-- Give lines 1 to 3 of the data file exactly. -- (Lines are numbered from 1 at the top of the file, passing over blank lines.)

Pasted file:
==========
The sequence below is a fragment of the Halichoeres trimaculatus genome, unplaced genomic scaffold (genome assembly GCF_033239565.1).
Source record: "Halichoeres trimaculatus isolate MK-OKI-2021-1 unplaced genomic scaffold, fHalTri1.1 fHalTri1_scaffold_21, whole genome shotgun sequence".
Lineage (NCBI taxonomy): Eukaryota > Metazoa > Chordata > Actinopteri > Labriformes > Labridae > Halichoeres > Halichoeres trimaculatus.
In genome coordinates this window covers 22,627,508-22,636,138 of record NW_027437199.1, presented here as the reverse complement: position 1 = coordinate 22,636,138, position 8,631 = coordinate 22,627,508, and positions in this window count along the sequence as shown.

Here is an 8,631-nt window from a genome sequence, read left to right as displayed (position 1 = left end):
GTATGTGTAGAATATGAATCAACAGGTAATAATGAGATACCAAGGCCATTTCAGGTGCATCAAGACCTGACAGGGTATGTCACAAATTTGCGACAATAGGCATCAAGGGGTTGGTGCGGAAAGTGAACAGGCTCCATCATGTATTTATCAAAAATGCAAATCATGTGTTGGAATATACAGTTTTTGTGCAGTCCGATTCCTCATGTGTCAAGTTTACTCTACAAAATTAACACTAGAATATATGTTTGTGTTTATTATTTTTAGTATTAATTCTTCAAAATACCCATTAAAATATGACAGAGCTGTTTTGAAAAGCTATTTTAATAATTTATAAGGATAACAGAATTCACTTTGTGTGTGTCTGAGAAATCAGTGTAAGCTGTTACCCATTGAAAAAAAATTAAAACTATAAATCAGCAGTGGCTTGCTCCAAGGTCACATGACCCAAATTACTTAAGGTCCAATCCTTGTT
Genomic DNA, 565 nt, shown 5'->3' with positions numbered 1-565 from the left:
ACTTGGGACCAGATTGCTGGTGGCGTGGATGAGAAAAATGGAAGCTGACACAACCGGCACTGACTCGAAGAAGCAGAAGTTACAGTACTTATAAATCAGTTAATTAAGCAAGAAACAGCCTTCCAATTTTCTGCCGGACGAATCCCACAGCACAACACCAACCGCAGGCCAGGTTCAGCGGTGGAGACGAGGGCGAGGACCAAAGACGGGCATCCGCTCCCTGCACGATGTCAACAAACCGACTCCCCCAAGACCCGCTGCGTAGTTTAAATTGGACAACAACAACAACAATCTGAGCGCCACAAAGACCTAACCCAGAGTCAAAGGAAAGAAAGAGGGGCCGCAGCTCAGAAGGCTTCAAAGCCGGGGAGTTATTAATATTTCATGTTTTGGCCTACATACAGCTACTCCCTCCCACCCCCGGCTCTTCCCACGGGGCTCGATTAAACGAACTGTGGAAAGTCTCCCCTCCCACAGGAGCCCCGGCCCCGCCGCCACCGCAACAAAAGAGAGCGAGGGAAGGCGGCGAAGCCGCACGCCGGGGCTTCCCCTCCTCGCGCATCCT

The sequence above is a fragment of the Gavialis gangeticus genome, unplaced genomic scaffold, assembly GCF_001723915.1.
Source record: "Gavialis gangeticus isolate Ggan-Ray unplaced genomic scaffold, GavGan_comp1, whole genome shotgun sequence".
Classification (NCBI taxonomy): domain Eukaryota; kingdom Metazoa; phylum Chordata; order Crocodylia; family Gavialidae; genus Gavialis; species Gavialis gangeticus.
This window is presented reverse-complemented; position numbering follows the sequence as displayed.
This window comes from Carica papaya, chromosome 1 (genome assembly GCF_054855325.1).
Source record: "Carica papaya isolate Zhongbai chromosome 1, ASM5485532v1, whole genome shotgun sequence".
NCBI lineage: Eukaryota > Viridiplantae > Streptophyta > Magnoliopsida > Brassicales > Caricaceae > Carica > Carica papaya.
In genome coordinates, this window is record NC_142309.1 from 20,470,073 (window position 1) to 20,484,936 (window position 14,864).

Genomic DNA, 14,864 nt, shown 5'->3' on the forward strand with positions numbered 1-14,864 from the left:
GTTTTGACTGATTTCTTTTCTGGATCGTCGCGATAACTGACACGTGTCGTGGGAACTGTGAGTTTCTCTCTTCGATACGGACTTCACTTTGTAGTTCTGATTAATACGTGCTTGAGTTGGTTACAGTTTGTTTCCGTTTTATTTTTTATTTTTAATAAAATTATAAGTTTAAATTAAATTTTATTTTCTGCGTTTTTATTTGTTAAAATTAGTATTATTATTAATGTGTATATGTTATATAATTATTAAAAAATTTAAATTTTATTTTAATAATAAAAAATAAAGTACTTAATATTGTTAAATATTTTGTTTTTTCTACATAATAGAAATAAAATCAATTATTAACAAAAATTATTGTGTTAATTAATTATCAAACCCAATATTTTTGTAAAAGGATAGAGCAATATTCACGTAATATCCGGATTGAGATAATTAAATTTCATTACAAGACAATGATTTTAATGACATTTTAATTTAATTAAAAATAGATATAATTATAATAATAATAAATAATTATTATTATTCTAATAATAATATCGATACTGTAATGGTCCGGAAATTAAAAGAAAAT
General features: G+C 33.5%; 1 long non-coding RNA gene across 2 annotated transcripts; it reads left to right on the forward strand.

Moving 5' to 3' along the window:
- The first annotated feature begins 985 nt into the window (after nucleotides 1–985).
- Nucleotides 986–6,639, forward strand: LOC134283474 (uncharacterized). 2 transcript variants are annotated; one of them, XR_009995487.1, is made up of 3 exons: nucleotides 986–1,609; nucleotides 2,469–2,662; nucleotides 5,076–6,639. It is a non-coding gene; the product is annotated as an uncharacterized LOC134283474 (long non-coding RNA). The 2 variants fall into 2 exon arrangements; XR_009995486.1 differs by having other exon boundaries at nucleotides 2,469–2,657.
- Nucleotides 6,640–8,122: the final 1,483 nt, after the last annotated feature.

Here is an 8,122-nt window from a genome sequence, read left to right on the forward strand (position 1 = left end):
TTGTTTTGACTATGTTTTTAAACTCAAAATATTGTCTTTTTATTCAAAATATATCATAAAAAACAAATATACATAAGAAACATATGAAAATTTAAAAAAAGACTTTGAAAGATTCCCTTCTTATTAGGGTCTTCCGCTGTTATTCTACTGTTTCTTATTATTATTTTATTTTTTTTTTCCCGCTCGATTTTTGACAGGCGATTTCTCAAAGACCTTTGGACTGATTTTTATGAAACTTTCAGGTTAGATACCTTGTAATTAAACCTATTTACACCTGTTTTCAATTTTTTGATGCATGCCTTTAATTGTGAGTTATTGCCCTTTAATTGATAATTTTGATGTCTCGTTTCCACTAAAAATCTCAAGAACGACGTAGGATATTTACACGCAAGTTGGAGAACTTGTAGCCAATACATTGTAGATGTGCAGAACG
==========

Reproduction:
The sequence below is a fragment of the Halichoeres trimaculatus genome, unplaced genomic scaffold (genome assembly GCF_033239565.1).
Source record: "Halichoeres trimaculatus isolate MK-OKI-2021-1 unplaced genomic scaffold, fHalTri1.1 fHalTri1_scaffold_21, whole genome shotgun sequence".
Lineage (NCBI taxonomy): Eukaryota > Metazoa > Chordata > Actinopteri > Labriformes > Labridae > Halichoeres > Halichoeres trimaculatus.